Friday, May 26, 2017
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Cliches be damned

Challenging norms and blurring gender divisions, boys and girls are going Dutch on dates & discussing periods20 May 2017 | 1:32 PM

It’s Rhea and Mohit’s first date, and they are having dinner in a high-end restaurant. The food bill arrives. Both of them take out their share of money. Going Dutch on a date was once an exception.

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Kamaljeet Kaur

It’s Rhea and Mohit’s first date, and they are having dinner in a high-end restaurant. The food bill arrives. Both of them take out their share of money. Going Dutch on a date was once an exception. However, as girls insist on their right to eat out of their own pockets, young boys don’t dare to foot restaurant bills anymore. Similarly, the customary ‘Hello’ and bolder handshakes and high fives have given way to warmer bear hugs, irrespective of the gender. 

“When friends hit it off with a tight hug, it hardly matters whether the friend is a girl or a boy... We know where to draw the line. It’s a cold ‘Hi’ for the creepy ones. Hugs are only for friends,” explains Jaideep Gujral, who is pursuing a bachelor’s degree in commerce from SD College, Chandigarh.

Young boys and girls are even cozying up to the forbidden topic of periods. A few years ago, any talk about periods was a taboo. Girls used to exchange in hush-hush tones about the discomfort they experienced during periods. The sanitary napkin was a secret keep, stashed away in the deepest corners of the cupboard, wrapped in newspaper and black polythene, to be taken out, used and thrown in absolute secrecy.

“One almost felt like a criminal hiding the napkin. My teenaged daughter makes it a point to buy the sanitary pack on her own. She insists on getting it packed in a transparent polythene as she feels there’s nothing to hide,” says 45-year-old Balmeet Kaur. 

Girls have no qualms in telling their male friends when they are on a period. “We unhesitatingly talk about not being able to make it for a hangout if we are having a painful period. Boys understand. We even clear their doubts if they have any,” shares Tanisha Goel, a student of MCM DAV College.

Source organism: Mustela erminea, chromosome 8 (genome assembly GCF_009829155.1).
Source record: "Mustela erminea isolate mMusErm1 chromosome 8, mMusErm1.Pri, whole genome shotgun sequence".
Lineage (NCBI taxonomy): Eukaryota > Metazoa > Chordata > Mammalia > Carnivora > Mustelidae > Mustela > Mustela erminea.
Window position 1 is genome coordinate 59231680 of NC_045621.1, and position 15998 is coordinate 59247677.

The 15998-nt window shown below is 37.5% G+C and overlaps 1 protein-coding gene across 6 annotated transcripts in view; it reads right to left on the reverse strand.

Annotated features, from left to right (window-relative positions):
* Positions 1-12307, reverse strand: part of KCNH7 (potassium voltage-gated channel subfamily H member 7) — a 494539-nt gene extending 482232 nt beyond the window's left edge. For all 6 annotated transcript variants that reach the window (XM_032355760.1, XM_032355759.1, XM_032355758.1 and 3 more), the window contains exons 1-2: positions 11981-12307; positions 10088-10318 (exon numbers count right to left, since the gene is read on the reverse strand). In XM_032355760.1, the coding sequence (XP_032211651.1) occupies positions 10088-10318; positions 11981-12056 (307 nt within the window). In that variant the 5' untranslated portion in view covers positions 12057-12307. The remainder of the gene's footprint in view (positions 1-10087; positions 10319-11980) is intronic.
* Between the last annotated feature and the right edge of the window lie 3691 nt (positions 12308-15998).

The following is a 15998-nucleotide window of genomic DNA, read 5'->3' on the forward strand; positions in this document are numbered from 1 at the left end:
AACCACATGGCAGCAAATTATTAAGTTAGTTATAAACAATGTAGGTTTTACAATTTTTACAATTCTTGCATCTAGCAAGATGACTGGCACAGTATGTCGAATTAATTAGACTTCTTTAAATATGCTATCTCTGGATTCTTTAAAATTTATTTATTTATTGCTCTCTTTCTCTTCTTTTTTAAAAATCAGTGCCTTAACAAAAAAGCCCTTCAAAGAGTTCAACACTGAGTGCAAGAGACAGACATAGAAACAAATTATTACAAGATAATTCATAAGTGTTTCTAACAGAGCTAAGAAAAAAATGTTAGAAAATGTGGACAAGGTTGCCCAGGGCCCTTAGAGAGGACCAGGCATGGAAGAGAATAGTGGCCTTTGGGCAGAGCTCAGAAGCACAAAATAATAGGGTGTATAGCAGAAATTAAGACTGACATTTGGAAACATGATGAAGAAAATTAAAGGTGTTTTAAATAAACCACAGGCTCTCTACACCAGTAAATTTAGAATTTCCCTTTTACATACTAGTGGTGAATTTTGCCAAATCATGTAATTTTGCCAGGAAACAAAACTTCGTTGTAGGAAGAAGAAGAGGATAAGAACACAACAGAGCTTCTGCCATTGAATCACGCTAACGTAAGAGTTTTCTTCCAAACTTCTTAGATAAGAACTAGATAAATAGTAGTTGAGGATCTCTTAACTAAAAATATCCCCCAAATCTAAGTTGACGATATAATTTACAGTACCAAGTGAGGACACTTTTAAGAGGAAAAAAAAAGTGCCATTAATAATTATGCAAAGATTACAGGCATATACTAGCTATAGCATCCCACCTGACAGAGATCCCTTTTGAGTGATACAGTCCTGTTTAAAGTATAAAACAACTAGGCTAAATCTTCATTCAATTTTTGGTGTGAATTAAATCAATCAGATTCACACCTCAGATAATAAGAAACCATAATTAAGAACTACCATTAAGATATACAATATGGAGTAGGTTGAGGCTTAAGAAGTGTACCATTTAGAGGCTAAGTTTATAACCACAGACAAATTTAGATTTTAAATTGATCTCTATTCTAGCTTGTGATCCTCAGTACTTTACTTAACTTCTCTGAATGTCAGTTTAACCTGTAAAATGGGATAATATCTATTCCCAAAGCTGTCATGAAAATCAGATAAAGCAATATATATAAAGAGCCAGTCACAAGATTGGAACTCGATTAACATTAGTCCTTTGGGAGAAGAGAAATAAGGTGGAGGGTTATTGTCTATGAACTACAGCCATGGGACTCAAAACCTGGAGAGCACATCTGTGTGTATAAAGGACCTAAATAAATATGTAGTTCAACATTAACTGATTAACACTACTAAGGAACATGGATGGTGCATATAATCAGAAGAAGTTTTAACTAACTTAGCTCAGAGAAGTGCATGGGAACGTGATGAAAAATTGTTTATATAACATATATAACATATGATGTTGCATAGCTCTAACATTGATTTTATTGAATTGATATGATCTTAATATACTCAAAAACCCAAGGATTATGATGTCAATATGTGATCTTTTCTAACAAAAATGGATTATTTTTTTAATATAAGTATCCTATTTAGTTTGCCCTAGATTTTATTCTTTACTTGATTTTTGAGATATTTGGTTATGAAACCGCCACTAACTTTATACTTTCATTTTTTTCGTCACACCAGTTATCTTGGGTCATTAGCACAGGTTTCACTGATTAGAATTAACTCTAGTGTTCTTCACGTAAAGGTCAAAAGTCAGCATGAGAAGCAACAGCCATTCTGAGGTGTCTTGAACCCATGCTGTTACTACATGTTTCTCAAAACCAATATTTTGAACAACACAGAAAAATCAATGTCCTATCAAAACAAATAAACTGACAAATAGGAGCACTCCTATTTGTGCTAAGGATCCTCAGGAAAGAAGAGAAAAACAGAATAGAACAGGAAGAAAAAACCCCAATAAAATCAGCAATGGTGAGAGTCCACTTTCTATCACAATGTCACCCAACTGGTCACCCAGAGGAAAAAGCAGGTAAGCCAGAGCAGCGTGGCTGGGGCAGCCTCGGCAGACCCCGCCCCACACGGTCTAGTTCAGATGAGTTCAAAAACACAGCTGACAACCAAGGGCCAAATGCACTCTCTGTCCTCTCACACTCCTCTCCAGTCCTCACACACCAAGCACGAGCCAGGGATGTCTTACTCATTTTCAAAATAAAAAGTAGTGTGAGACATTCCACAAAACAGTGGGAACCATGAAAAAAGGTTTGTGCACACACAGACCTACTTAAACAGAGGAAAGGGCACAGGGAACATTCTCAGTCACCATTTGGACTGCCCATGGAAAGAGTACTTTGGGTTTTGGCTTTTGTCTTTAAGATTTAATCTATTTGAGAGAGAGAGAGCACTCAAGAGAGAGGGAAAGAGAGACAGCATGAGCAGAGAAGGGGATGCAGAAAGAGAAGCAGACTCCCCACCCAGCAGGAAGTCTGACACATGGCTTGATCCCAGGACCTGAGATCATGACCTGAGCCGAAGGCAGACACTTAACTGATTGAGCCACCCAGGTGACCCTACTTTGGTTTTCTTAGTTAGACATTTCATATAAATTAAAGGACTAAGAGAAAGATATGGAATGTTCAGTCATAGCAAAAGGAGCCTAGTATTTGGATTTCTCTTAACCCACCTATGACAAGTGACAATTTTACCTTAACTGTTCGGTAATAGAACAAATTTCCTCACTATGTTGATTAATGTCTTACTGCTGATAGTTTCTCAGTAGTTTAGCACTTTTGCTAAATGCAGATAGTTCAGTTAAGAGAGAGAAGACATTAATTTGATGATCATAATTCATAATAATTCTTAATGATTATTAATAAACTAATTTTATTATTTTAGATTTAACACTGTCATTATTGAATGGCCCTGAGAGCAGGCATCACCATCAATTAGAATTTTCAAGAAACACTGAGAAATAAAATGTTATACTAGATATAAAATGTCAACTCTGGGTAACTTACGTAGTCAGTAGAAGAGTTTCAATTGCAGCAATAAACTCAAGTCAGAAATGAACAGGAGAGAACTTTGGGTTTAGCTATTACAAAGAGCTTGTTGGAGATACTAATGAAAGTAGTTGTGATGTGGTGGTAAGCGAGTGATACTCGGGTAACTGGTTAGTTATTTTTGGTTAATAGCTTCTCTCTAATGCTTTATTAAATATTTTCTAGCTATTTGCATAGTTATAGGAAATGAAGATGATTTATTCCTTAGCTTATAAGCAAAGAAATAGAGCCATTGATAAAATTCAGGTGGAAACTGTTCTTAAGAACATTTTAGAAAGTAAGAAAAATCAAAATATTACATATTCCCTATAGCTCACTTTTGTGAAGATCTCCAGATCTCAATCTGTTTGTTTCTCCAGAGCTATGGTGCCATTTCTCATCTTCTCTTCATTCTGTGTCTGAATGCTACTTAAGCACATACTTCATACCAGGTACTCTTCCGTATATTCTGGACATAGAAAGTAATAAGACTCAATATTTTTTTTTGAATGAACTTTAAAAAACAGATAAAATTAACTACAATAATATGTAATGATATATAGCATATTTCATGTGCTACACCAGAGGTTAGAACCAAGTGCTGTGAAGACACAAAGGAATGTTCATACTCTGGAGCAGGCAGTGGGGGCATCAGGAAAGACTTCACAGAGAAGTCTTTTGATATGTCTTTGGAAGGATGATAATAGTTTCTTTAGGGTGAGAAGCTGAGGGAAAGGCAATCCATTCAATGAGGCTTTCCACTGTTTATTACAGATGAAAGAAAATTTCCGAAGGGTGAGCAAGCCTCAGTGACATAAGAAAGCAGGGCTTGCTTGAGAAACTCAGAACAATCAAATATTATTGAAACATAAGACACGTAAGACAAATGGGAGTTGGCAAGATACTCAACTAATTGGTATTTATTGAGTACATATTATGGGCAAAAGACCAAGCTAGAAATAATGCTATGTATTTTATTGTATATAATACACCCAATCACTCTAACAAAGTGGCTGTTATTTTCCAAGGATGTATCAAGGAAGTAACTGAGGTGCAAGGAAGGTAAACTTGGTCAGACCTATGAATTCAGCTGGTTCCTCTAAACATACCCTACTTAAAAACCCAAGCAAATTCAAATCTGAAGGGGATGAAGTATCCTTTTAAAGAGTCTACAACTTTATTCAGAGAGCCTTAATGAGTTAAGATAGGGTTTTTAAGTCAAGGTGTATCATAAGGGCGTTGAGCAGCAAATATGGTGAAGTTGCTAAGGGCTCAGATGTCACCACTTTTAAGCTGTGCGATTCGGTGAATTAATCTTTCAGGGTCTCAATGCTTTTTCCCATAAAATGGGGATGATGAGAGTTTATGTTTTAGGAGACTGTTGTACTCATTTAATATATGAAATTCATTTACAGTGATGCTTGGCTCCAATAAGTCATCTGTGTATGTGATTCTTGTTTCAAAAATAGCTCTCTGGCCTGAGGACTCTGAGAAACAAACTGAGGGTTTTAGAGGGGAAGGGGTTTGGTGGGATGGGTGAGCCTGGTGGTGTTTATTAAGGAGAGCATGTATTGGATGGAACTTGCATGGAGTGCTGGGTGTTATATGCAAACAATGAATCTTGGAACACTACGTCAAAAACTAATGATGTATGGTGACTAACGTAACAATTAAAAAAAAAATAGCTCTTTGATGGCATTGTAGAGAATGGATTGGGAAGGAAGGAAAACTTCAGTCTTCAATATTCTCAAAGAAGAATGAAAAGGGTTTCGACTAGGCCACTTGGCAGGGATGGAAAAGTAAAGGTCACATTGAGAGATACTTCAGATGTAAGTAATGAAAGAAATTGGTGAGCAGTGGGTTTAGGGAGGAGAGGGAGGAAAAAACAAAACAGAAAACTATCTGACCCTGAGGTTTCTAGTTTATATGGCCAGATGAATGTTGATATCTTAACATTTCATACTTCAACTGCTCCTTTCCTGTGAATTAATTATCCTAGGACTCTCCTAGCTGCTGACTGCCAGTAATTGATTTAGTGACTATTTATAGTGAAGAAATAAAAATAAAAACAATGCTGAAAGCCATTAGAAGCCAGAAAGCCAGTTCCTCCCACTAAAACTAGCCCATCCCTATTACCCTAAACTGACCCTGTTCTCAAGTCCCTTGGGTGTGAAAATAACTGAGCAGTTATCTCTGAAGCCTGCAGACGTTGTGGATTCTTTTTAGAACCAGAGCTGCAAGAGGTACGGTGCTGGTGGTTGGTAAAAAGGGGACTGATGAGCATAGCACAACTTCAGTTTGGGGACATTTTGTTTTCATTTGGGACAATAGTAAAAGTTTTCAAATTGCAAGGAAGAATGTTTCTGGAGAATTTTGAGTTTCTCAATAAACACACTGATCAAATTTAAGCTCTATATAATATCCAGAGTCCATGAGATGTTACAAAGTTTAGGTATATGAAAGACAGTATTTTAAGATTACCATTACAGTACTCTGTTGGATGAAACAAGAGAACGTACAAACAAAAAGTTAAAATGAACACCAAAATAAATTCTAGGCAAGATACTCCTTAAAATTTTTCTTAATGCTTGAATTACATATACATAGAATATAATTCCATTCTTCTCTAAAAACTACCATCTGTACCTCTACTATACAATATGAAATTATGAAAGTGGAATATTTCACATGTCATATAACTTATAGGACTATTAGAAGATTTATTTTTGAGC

Pune-based Priyanka Sutaria even documented her entire period on Instagram — from her mood swings on day one to the pain and discomfort later. She got a healthy feedback from her male friends as well. Some may call it an uncalled for move but it indicates how these young girls are trying to make a point. Young men are not only showing concern but also readily pitching in to share household chores. Having observed their working mothers juggle between home and office, young sons realise that it is important for them to lend a helping hand to their women.

In a recent post-wedding dinner, the groom, Pune-based Chetan Kamble, joined his Punjabi bride’s family in laying out the table and serving the guests. This was not to impress the new relatives but to break the gender stereotype of the son-in-law enjoying the VIP status. 

In another case, Delhi-based Avantika Chowdhary, who is a single child, put up the precondition with her suitor that she would want to look after her parents after marriage. Her fiancé readily agreed although it took some time for his parents to digest the proposal.

“It will take time for the status quo to change. Things can be better only if our government provides social security for all senior citizens. Till then, sons will have an edge over daughters in our society where parents live with their sons and look up to them for security in old age,” says Avantika.

However, hope floats when young mothers like Delhi-based Shilpi Sharma, who is a lawyer and mother of 11-month-old boy, says, “I don’t have any big dreams from my son. I am waiting for the day when my son will cook food for me. When he grows up, he should equally share the chores with his wife. This will help them to develop love and respect for each other.”

Cliches be damnedBy the way: Bolder handshakes and high fives have given way to warmer bear hugs
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